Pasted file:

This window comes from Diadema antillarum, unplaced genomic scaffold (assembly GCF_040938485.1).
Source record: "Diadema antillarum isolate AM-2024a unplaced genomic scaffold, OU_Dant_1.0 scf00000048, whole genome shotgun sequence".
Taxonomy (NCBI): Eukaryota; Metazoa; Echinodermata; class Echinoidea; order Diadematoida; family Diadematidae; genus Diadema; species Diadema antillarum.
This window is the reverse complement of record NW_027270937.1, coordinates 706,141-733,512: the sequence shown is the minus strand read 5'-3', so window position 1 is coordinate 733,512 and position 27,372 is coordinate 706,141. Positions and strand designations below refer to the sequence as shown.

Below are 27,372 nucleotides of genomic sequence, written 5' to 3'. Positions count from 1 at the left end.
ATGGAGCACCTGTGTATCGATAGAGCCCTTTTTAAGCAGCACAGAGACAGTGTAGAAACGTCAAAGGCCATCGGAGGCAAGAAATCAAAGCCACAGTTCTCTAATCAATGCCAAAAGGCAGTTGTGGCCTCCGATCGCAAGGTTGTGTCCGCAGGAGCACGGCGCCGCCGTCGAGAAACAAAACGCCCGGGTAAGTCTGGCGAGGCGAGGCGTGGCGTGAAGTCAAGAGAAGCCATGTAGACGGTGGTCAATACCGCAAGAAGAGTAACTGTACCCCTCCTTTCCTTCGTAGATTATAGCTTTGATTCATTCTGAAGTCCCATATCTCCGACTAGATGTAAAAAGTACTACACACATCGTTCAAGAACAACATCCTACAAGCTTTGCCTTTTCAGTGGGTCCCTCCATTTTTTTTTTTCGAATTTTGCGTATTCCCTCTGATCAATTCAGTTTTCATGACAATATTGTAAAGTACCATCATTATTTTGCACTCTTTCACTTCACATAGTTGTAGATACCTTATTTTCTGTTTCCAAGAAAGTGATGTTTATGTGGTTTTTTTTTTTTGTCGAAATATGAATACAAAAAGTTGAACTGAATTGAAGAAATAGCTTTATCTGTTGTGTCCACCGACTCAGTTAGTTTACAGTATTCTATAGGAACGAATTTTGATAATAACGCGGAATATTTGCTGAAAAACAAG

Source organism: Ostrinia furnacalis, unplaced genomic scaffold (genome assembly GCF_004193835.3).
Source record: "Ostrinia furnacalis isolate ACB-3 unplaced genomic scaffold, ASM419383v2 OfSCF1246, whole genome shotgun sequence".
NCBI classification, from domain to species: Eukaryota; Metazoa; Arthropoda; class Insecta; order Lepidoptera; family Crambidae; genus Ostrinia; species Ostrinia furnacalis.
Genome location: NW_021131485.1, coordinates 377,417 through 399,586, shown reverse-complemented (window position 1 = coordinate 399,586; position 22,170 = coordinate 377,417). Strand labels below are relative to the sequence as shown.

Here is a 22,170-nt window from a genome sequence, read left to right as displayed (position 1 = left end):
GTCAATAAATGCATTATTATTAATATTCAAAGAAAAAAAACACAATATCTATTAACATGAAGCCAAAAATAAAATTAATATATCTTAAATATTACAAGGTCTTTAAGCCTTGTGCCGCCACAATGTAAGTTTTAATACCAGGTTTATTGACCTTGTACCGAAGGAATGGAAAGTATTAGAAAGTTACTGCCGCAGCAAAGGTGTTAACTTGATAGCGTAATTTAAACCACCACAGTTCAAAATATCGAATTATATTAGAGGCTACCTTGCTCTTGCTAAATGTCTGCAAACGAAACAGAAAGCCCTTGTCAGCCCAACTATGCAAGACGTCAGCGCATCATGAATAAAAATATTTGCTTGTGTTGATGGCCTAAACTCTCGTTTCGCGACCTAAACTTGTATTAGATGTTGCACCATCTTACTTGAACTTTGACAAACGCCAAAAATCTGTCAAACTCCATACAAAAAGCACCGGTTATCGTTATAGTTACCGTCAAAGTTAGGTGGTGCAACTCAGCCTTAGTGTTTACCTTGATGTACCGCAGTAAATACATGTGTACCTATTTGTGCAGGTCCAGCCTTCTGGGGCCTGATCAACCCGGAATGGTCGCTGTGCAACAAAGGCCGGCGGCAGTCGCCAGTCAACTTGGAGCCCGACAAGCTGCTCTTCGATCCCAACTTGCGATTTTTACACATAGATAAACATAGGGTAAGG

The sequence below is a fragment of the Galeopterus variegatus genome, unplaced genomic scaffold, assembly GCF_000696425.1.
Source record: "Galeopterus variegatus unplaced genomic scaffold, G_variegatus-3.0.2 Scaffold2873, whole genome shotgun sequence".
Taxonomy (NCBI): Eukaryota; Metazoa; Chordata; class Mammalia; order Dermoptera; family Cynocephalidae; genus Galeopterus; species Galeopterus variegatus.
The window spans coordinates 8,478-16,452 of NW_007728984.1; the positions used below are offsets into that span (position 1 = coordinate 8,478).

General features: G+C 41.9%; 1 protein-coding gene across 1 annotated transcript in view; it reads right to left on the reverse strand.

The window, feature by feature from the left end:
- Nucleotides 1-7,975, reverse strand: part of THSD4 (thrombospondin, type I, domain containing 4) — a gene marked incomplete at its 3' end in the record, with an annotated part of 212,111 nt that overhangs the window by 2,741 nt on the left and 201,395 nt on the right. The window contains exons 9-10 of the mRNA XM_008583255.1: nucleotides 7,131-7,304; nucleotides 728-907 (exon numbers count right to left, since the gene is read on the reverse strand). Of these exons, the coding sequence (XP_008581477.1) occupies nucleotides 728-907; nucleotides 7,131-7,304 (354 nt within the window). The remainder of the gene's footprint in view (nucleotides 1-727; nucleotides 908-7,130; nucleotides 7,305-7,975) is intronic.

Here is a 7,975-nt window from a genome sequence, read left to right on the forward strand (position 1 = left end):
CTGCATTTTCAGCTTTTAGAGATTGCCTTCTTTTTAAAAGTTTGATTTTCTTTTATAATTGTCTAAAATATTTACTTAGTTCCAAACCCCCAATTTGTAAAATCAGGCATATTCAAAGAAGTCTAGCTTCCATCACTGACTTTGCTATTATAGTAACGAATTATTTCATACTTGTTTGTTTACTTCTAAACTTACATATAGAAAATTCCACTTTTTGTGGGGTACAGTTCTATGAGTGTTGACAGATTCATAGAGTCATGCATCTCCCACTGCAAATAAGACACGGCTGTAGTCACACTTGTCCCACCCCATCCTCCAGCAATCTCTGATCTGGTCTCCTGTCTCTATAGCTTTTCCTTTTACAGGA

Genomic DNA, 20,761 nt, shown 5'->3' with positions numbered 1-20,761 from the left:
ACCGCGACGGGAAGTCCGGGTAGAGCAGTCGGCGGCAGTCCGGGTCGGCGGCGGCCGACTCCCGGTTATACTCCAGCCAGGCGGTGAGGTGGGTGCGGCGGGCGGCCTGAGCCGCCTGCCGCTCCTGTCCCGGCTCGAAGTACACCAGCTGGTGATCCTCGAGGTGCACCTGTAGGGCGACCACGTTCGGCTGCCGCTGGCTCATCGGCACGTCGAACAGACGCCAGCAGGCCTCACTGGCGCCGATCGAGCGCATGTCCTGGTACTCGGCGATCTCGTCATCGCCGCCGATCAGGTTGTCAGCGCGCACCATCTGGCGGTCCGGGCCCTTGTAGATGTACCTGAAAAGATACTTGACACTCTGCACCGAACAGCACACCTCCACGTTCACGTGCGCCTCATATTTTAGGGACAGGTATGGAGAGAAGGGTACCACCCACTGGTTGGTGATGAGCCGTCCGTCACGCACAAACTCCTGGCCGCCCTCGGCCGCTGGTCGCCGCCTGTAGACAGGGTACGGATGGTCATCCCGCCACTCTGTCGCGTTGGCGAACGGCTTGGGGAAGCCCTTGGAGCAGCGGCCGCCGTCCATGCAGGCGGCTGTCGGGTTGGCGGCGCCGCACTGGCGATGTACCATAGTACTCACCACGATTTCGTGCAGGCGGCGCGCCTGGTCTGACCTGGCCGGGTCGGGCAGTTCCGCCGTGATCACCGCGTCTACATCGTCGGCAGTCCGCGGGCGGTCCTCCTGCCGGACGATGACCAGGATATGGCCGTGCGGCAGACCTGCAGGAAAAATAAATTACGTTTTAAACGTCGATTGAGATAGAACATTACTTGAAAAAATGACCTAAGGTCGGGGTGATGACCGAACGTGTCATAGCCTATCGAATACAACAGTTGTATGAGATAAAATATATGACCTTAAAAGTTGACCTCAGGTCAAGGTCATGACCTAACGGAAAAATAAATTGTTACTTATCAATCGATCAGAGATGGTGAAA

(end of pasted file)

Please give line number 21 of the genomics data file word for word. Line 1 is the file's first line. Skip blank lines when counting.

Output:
CTGCATTTTCAGCTTTTAGAGATTGCCTTCTTTTTAAAAGTTTGATTTTCTTTTATAATTGTCTAAAATATTTACTTAGTTCCAAACCCCCAATTTGTAAAATCAGGCATATTCAAAGAAGTCTAGCTTCCATCACTGACTTTGCTATTATAGTAACGAATTATTTCATACTTGTTTGTTTACTTCTAAACTTACATATAGAAAATTCCACTTTTTGTGGGGTACAGTTCTATGAGTGTTGACAGATTCATAGAGTCATGCATCTCCCACTGCAAATAAGACACGGCTGTAGTCACACTTGTCCCACCCCATCCTCCAGCAATCTCTGATCTGGTCTCCTGTCTCTATAGCTTTTCCTTTTACAGGA